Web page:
Your press release states that Pump manufacturing is an SME-driven sector. Can you expand on that?
Thank you for your question.
Our European association is composed of 18 national associations which mainly have SMEs (small and medium-sized enterprises) as members. Of course the big players are also members of these national associations and they contribute a lot. But our SMEs bring a value and a creative force that is crucial for our industry.
I was the Chairman of the Europump SME Commission for 10 years and I know the SMEs of the pump industry very well. I have spent a lot of time visiting production sites and talking to CEOs.
In Europe we now have 28 Member States where different languages are spoken and different cultures exist. The first real European internal market is only 20 years old and since then Europe has integrated new States and new markets. This heritage is a fertile breeding ground for SMEs and a good school for business: once you have learned to deal with 28 different markets, you can easily export because you are used to adapting your products to different requirements. However we have recently seen a lot of acquisitions. If this trend continues, the European pump manufacturing industry may be structured very differently in 10 years’ time.
Do you see an increased interest in pump manufacturing in Europe?
In Europe we have excellent know-how and knowledge about pump manufacturing supported by high-level technical university expertise in mechanics and fluid mechanics. These are the reasons why there is great interest in pump manufacturing in Europe. Our manufacturers are exporting globally where our customers are finding new opportunities. Our industry is an enabling industry; we support the services provided to the clients of our customers. Our customers are growing globally and this is reflected in our financial results. I am very positive for the future; all statistical projections foresee 9 billion inhabitants by 2050, and this means more people who will need water, energy and much more. To answer their needs, pumps will be needed: pumps can help irrigate better and on a larger scale, support wastewater treatment and clean water distribution and contribute to extracting deeper oil and gas.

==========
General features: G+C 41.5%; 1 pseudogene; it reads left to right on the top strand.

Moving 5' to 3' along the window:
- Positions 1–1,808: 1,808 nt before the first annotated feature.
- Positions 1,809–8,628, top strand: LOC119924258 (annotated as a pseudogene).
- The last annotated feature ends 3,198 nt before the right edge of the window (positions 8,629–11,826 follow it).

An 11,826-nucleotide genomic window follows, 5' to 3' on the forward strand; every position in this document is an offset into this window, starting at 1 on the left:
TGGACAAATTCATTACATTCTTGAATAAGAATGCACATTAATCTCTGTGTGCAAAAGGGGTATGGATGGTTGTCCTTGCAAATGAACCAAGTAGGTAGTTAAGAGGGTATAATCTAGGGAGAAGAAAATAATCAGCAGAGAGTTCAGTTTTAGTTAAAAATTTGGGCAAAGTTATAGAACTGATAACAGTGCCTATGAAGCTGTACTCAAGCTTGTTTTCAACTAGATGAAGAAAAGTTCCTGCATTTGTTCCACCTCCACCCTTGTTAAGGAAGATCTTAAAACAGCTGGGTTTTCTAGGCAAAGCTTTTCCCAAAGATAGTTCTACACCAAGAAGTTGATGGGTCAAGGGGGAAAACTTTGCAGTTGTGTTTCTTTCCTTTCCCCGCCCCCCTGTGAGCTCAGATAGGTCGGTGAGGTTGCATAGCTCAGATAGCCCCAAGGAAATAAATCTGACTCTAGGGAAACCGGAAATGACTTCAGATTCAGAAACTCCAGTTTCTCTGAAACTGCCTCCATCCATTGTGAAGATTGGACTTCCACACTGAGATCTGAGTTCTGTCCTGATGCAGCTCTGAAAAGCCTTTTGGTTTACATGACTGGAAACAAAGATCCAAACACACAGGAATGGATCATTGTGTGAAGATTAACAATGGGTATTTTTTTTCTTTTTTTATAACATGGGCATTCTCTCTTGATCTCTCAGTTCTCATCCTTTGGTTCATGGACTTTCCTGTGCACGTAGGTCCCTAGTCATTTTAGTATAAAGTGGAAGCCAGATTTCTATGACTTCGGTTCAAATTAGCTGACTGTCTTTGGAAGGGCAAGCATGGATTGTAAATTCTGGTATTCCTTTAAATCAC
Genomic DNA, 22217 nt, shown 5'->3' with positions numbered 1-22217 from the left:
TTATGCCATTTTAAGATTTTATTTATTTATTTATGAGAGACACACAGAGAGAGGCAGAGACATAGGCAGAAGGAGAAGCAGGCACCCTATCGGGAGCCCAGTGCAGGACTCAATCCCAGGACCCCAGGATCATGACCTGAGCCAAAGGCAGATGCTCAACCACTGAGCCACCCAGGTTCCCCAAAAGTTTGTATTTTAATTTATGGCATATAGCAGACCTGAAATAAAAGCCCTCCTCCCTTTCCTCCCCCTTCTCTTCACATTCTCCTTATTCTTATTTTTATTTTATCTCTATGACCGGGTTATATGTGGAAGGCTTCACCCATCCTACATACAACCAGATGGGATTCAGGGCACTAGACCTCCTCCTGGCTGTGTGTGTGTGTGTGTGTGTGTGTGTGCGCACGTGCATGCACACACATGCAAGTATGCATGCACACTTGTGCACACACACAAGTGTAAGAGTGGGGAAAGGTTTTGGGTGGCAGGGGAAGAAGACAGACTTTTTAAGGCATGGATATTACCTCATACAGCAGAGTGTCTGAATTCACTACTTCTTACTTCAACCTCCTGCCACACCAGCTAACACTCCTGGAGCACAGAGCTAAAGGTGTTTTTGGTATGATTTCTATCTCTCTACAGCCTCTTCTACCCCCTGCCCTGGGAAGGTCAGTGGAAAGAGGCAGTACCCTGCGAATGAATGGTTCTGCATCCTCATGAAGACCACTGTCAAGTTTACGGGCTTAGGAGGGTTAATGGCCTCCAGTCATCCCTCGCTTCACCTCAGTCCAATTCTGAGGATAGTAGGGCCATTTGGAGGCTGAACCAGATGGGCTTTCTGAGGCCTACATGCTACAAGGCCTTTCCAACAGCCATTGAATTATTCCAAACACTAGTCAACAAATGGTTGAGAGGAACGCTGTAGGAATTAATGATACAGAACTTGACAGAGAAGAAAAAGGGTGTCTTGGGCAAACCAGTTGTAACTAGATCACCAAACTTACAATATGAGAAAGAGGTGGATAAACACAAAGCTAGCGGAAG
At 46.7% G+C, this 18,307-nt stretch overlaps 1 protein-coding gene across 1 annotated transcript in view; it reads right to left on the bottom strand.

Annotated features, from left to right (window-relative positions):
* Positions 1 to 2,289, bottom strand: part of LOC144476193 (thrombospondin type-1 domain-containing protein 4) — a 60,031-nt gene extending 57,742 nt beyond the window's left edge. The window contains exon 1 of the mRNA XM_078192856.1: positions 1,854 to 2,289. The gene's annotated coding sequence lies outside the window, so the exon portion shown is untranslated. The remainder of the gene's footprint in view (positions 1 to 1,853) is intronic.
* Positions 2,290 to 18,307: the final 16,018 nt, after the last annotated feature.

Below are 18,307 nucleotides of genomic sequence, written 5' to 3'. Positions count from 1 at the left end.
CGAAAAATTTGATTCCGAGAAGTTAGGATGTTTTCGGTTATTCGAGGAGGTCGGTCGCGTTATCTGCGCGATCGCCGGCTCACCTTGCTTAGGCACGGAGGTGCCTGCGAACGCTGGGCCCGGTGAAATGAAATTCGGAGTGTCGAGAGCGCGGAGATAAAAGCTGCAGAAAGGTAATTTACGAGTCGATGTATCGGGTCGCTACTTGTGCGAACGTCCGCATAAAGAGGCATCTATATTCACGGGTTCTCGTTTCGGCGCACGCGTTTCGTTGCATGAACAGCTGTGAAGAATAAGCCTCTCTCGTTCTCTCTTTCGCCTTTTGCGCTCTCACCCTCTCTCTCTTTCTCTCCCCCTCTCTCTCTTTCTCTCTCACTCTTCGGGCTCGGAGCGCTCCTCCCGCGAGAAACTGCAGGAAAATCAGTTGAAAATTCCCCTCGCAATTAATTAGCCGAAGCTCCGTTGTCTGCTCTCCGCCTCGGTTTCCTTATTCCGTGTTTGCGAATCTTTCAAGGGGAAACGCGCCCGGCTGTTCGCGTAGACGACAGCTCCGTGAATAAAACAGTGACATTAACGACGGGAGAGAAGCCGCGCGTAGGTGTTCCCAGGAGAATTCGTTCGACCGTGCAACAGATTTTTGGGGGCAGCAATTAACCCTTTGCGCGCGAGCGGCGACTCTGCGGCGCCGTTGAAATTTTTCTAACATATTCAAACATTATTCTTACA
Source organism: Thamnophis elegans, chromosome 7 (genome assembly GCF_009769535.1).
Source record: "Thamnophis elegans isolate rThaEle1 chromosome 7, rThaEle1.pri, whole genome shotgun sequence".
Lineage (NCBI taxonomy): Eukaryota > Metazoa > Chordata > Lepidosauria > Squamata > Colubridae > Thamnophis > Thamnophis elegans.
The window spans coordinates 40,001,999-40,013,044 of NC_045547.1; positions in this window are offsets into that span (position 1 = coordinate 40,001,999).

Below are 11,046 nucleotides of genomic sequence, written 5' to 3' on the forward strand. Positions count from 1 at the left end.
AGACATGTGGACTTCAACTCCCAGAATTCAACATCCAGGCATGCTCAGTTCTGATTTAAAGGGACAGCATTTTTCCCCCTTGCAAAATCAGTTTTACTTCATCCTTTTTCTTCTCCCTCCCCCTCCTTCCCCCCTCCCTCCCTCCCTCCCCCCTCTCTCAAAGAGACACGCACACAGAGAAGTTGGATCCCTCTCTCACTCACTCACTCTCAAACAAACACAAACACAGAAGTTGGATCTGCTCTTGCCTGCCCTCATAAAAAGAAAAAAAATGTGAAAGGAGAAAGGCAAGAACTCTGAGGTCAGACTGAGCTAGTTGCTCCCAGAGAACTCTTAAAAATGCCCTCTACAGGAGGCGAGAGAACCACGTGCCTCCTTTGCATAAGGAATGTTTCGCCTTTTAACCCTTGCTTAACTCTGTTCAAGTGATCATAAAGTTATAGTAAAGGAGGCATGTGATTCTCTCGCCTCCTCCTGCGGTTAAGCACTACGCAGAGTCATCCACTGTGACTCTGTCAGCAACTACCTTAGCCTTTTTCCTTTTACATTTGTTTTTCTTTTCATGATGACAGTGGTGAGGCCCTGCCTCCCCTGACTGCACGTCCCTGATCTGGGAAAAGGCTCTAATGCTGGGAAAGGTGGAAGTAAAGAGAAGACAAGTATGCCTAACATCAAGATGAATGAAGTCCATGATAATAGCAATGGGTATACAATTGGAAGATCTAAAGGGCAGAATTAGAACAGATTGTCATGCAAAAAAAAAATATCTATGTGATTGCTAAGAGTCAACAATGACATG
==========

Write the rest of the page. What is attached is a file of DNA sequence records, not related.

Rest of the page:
There is another point I would also like to mention: the experience gained by our manufacturers in pump systems. Some manufacturers offer a wide range of services including optimising the systems in which the pumps operate. This also increases interest for European pump manufacturers.
Do you think the focus on Energy Efficiency will increase growth opportunities for Europump members?
With what I have just mentioned about increasing needs, this also implies increasing pressure on resources and energy. And on energy I am not talking about 2050, I am talking about here and now.
Energy Efficiency is both a business and a legal requirement in Europe. Our pump manufacturers’ role is to support our customers in their business: for example, energy-efficient circulators will reduce energy consumption and hence spending on energy by the consumer, who can spend the money elsewhere or save it. If I have an industrial pump that uses less energy, especially in countries where energy is expensive, then Energy Efficiency is a competitive advantage.
In Europe we currently have two regulations in force: one on circulators and one on rotodynamic water pumps. If I take the circulator one: the ecodesign requirements imply that only circulators with an Energy Efficiency Index (EEI) of not more than 0.27 are allowed after 2013 and only circulators with an EEI of not more than 0.23 are allowed after 2015.
In addition Energy Efficiency is requested and required in many countries; China for example is very interested and active on this subject, as we heard at the last Europump Annual Assembly. The knowledge we have about Energy Efficiency gives us a prime mover advantage in many non-EU markets.
How is Europump helping to improve the pump industry?
To stay on the subject of Ecodesign and Energy Efficiency requirements, in 2005 Europump launched its Ecopump programme with the voluntary labelling of circulators. This initiative was undertaken by the industry for the industry. In addition Europump contributed to related studies done by the European Commission.
Last year we published guidelines on the application of the future regulations on circulators and rotodynamic water pumps. These are downloadable for free on our website. This spring Europump organised a seminar with speakers from the European Commission to explain these regulations for our manufacturers. This is how our industry remains aware and can improve.
Europump is also carefully and actively taking part in the Ecodesign studies called lot 28 and lot 29. Our strength is that we are a driving force when negotiating with European officials.
Europump also offers statistical information to its members; we are in the process of improving this offering. If a company has good market data, then it can also improve its approach to the market, improve its financial results and satisfy its investors.
Europump issues a regulatory affairs bulletin 5 times a year. Combined with regular updates, this contributes to the knowledge of our members. A knowledgeable company can foresee risks and opportunities and consequently adapt its strategy, products and services.
Europump is really delivering value to its members. For more information, please visit Europump.org